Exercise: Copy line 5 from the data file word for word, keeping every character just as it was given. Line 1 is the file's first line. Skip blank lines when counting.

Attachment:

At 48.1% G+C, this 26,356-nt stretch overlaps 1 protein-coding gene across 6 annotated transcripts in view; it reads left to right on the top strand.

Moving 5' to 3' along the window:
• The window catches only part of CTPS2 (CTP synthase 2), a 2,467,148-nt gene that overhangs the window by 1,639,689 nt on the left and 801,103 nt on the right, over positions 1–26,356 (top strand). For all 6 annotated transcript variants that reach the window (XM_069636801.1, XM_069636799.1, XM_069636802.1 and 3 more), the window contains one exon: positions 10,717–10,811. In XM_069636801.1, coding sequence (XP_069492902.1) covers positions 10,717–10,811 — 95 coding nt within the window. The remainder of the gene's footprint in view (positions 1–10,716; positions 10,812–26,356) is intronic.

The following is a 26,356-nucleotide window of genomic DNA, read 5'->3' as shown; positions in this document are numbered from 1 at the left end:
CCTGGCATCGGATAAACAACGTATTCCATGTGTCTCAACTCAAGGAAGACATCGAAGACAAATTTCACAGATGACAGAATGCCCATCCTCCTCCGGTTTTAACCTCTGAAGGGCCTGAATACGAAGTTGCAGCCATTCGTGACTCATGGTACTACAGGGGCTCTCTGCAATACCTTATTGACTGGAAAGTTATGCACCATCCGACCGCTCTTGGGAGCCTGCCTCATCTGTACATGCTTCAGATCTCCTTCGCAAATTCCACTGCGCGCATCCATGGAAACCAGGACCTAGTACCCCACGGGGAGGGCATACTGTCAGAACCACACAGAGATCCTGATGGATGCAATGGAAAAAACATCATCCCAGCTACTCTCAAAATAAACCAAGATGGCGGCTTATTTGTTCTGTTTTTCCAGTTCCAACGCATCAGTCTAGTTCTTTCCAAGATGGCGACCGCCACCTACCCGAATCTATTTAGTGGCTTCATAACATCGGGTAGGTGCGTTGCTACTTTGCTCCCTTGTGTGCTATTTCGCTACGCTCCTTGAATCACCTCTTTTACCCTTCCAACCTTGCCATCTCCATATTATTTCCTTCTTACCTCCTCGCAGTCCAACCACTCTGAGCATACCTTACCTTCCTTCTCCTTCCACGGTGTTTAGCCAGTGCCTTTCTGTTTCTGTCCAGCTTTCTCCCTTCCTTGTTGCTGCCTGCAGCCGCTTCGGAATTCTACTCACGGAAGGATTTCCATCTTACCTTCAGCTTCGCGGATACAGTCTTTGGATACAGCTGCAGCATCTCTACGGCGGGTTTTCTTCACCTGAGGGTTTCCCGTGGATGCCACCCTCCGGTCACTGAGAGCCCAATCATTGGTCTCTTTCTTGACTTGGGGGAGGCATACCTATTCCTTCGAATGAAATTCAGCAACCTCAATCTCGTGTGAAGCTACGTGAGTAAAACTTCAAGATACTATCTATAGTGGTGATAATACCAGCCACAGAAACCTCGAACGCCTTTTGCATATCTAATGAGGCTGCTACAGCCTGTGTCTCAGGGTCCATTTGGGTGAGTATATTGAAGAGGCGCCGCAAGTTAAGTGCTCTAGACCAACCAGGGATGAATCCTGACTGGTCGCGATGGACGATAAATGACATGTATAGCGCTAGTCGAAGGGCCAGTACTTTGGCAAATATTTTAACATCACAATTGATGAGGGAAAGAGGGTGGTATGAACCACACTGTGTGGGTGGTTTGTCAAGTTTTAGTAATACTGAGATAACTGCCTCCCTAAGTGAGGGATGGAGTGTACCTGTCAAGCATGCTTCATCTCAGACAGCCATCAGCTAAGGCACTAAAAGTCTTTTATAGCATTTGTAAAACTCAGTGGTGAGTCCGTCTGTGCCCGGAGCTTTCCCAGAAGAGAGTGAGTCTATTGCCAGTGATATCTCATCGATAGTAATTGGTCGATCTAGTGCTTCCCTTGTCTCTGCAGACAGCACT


CCTGGCATCGGATAAACAACGTATTCCATGTGTCTCAACTCAAGGAAGACATCGAAGACAAATTTCACAGATGACAGAATGCCCATCCTCCTCCGGTTTTAACCTCTGAAGGGCCTGAATACGAAGTTGCAGCCATTCGTGACTCATGGTACTACAGGGGCTCTCTGCAATACCTTATTGACTGGAAAGTTATGCACCATCCGACCGCTCTTGGGAGCCTGCCTCATCTGTACATGCTTCAGATCTCCTTCGCAAATTCCACTGCGCGCATCCATGGAAACCAGGACCTAGTACCCCACGGGGAGGGCATACTGTCAGAACCACACAGAGATCCTGATGGATGCAATGGAAAAAACATCATCCCAGCTACTCTCAAAATAAACCAAGATGGCGGCTTATTTGTTCTGTTTTTCCAGTTCCAACGCATCAGTCTAGTTCTTTCCAAGATGGCGACCGCCACCTACCCGAATCTATTTAGTGGCTTCATAACATCGGGTAGGTGCGTTGCTACTTTGCTCCCTTGTGTGCTATTTCGCTACGCTCCTTGAATCACCTCTTTTACCCTTCCAACCTTGCCATCTCCATATTATTTCCTTCTTACCTCCTCGCAGTCCAACCACTCTGAGCATACCTTACCTTCCTTCTCCTTCCACGGTGTTTAGCCAGTGCCTTTCTGTTTCTGTCCAGCTTTCTCCCTTCCTTGTTGCTGCCTGCAGCCGCTTCGGAATTCTACTCACGGAAGGATTTCCATCTTACCTTCAGCTTCGCGGATACAGTCTTTGGATACAGCTGCAGCATCTCTACGGCGGGTTTTCTTCACCTGAGGGTTTCCCGTGGATGCCACCCTCCGGTCACTGAGAGCCCAATCATTGGTCTCTTTCTTGACTTGGGGGAGGCATACCTATTCCTTCGAATGAAATTCAGCAACCTCAATCTCGTGTGAAGCTACGTGAGTAAAACTTCAAGATACTATCTATAGTGGTGATAATACCAGCCACAGAAACCTCGAACGCCTTTTGCATATCTAATGAGGCTGCTACAGCCTGTGTCTCAGGGTCCATTTGGGTGAGTATATTGAAGAGGCGCCGCAAGTTAAGTGCTCTAGACCAACCAGGGATGAATCCTGACTGGTCGCGATGGACGATAAATGACATGTATAGCGCTAGTCGAAGGGCCAGTACTTTGGCAAATATTTTAACATCACAATTGATGAGGGAAAGAGGGTGGTATGAACCACACTGTGTGGGTGGTTTGTCAAGTTTTAGTAATACTGAGATAACTGCCTCCCTAAGTGAGGGATGGAGTGTACCTGTCAAGCATGCTTCATCTCAGACAGCCATCAGCTAAGGCACTAAAAGTCTTTTATAGCATTTGTAAAACTCAGTGGTGAGTCCGTCTGTGCCCGGAGCTTTCCCAGAAGAGAGTGAGTCTATTGCCAGTGATATCTCATCGATAGTAATTGGTCGATCTAGTGCTTCCCTTGTCTCTGCAGACAGCACT